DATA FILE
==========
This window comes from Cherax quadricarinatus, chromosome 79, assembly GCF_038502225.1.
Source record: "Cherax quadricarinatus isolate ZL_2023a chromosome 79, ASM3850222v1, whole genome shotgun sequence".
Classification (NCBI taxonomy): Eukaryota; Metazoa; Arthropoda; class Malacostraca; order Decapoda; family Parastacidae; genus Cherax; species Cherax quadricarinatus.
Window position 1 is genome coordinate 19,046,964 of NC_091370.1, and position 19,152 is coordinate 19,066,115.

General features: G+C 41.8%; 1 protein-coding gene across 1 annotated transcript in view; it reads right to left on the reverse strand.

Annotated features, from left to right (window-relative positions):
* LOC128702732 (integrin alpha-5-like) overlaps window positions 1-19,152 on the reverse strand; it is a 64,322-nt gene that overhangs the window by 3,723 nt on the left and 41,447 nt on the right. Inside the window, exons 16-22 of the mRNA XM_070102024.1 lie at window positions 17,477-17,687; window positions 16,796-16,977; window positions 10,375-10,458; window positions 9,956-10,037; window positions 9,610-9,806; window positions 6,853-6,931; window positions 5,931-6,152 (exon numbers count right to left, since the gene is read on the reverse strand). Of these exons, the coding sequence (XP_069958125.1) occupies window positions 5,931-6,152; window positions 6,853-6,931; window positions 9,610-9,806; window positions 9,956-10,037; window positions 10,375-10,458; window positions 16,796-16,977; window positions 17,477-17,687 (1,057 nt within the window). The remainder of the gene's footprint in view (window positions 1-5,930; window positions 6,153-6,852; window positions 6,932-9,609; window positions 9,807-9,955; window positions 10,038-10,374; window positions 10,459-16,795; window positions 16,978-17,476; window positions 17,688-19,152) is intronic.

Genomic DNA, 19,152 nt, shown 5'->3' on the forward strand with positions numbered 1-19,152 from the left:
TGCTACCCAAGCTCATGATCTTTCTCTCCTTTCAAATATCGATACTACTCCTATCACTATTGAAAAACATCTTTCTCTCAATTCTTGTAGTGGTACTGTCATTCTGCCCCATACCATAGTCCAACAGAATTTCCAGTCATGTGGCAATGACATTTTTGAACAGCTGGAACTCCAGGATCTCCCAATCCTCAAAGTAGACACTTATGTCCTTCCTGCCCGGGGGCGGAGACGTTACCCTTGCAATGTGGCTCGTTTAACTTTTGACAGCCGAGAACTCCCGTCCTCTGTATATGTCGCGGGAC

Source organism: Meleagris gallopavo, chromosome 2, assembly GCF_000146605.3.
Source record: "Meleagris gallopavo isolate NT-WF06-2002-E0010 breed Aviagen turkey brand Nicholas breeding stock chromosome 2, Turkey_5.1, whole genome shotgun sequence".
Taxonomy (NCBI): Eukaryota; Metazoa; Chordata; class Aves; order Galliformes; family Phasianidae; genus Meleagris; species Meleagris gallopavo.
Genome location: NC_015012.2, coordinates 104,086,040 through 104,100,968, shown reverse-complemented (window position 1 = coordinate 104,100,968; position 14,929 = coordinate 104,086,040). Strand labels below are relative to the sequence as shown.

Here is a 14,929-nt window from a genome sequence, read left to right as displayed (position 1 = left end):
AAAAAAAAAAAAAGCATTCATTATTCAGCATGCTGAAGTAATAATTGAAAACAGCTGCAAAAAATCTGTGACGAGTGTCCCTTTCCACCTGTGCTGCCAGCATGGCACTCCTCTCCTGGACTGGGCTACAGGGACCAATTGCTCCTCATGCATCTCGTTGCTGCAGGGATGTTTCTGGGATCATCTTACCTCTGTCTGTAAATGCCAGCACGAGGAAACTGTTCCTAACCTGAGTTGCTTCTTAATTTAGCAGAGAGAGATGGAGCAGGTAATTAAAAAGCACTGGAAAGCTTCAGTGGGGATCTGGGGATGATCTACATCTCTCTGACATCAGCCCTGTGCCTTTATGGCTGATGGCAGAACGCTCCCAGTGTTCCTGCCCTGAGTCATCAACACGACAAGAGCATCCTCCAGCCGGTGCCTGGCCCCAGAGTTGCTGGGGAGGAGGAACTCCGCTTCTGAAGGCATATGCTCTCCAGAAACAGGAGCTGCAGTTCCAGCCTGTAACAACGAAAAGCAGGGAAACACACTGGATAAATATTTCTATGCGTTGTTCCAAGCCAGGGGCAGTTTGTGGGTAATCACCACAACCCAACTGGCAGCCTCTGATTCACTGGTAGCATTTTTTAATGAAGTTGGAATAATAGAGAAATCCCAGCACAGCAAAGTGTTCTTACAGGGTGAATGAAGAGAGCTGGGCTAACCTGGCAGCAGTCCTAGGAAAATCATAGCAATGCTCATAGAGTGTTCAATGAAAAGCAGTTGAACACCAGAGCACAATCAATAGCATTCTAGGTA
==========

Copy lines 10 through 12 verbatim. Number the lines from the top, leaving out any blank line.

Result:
Source organism: Meleagris gallopavo, chromosome 2, assembly GCF_000146605.3.
Source record: "Meleagris gallopavo isolate NT-WF06-2002-E0010 breed Aviagen turkey brand Nicholas breeding stock chromosome 2, Turkey_5.1, whole genome shotgun sequence".
Taxonomy (NCBI): Eukaryota; Metazoa; Chordata; class Aves; order Galliformes; family Phasianidae; genus Meleagris; species Meleagris gallopavo.